So, when we heard from Patrick Mateer, CEO of Seal the Seasons, our ears perked up. Seal the Seasons is dedicated to making more local food available more of the time to more consumers by simply freezing and packing fruits and vegetables when they are seasonally available. So, if a farm has a bumper crop of peaches, a company like Seal the Seasons can buy some peaches, freeze them, and sell frozen peaches through the rest of the year when it might otherwise not be available fresh. By marketing and selling these frozen peaches to local customers, these peaches remain local.
Seal the Seasons is only the second company Austin Foodshed Investors has funded outside of Texas (the other was Zepheira in VA). We feel that Seal the Seasons is unique, in that they utilize a highly decentralized mode of sourcing, freezing, and storing their product. They work meticulously with co-packers (businesses that lease out food processing equipment and staff to other food companies) to ensure they can create a product that is in line with Seal the Seasons’ procurement practices of local sourcing. In this way, they are able to source and distribute their product locally within regions. Every package is labelled on the front with where the contents came from. Rather than that package getting shipped off thousands of miles, it is sold within the region it was produced.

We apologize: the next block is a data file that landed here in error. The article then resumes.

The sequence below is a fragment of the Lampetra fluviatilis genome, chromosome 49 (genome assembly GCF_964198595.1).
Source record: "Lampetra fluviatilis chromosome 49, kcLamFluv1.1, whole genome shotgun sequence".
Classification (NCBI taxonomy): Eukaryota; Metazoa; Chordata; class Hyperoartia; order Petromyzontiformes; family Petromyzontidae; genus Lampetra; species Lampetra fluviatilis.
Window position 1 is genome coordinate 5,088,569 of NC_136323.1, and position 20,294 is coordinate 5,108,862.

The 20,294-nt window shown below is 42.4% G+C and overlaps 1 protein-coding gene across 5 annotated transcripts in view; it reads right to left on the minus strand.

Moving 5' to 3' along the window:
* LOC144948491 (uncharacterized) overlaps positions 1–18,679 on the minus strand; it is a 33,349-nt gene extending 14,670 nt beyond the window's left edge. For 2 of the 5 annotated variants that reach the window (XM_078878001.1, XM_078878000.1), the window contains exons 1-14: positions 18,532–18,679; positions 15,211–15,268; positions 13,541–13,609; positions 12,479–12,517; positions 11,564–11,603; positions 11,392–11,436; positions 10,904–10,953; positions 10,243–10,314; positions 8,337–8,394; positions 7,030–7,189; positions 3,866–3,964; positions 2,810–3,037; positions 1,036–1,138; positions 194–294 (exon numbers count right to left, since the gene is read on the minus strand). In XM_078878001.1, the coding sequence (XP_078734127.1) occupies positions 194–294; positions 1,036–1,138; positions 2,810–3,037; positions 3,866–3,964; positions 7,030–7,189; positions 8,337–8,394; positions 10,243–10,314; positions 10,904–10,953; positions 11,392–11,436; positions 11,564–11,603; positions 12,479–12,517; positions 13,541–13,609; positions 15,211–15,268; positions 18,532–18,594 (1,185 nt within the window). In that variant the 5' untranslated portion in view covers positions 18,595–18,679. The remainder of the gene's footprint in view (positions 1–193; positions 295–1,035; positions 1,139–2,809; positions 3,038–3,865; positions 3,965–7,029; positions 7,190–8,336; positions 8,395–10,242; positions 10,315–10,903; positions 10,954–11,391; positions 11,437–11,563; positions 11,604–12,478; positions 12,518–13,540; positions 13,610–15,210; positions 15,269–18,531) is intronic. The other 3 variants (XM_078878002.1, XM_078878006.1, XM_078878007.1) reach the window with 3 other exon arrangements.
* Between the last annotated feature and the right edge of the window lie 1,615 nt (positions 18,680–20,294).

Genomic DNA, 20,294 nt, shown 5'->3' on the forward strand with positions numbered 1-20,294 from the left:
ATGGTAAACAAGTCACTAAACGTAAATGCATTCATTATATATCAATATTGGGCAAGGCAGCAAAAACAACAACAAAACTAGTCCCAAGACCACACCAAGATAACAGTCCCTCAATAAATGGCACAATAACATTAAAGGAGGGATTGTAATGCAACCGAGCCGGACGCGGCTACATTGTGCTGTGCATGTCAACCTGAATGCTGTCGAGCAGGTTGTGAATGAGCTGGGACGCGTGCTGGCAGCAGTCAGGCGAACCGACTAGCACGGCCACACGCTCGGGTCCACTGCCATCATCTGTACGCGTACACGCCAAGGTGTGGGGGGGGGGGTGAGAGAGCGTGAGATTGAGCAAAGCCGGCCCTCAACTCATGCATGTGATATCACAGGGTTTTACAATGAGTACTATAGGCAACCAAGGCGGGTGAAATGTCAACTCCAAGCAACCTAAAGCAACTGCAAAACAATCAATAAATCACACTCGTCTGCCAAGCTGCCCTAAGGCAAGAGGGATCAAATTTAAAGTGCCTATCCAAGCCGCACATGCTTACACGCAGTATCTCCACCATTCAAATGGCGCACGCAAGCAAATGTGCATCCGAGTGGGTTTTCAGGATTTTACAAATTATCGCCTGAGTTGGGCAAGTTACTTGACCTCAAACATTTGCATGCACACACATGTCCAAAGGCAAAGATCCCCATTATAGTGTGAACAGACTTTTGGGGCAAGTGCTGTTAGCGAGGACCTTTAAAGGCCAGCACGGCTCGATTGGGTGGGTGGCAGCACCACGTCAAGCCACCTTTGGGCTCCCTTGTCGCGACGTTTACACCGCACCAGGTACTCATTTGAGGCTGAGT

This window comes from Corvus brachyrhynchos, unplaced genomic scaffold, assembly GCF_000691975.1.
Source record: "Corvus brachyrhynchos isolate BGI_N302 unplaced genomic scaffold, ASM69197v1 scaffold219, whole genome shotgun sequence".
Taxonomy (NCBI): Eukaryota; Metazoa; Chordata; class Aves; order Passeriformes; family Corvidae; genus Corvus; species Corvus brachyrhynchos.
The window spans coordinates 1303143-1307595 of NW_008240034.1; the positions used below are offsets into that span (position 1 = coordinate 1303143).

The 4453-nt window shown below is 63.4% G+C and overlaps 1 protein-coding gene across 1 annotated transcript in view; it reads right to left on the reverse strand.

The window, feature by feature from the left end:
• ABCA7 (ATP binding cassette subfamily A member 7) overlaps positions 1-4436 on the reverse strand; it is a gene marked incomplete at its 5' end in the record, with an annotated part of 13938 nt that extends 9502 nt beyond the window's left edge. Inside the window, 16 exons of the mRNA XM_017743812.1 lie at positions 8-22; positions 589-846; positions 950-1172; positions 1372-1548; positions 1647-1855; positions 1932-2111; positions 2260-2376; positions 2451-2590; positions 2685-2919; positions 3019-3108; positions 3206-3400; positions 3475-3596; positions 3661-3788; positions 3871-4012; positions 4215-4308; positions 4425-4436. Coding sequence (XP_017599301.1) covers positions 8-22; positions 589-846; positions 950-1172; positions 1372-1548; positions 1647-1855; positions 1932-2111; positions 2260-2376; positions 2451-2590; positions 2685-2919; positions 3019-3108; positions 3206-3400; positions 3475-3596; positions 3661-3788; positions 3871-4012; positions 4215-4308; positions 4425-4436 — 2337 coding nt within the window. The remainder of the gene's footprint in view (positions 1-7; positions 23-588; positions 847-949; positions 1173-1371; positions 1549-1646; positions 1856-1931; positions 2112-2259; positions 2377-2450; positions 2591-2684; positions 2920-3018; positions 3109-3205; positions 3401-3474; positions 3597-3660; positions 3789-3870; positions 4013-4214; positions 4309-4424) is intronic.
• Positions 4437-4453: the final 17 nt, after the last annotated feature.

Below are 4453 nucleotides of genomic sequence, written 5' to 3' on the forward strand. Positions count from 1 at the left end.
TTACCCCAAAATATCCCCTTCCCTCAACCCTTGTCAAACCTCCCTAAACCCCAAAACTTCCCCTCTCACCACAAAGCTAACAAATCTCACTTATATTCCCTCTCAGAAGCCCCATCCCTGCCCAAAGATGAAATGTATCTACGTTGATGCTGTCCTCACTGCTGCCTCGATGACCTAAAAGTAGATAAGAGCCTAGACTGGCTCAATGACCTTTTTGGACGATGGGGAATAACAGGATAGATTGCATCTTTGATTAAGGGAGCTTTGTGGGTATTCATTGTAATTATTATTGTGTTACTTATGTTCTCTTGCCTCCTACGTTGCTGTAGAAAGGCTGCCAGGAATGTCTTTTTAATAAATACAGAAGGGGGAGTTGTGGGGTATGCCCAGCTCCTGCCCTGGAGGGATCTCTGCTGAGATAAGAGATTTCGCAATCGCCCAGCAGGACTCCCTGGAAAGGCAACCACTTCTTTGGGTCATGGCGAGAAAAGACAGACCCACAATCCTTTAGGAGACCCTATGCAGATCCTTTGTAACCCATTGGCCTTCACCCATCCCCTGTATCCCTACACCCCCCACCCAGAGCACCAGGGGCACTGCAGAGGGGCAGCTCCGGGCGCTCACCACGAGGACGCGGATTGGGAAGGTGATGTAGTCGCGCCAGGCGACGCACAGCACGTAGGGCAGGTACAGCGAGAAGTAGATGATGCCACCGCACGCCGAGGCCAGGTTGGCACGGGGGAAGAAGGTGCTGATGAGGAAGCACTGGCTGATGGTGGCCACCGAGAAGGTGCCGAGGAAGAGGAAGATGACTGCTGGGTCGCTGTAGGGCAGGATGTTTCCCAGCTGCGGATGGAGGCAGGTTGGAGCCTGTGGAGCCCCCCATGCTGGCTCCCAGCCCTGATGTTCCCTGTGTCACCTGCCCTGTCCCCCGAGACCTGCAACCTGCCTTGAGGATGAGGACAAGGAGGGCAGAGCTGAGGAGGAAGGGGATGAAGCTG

While Seal the Seasons product is not currently available in Central Texas, there are plans to expand to our neck of the woods. We’re looking forward to maybe eating some frozen Fredericksburg peaches or Poteet strawberries in the not so distant future.
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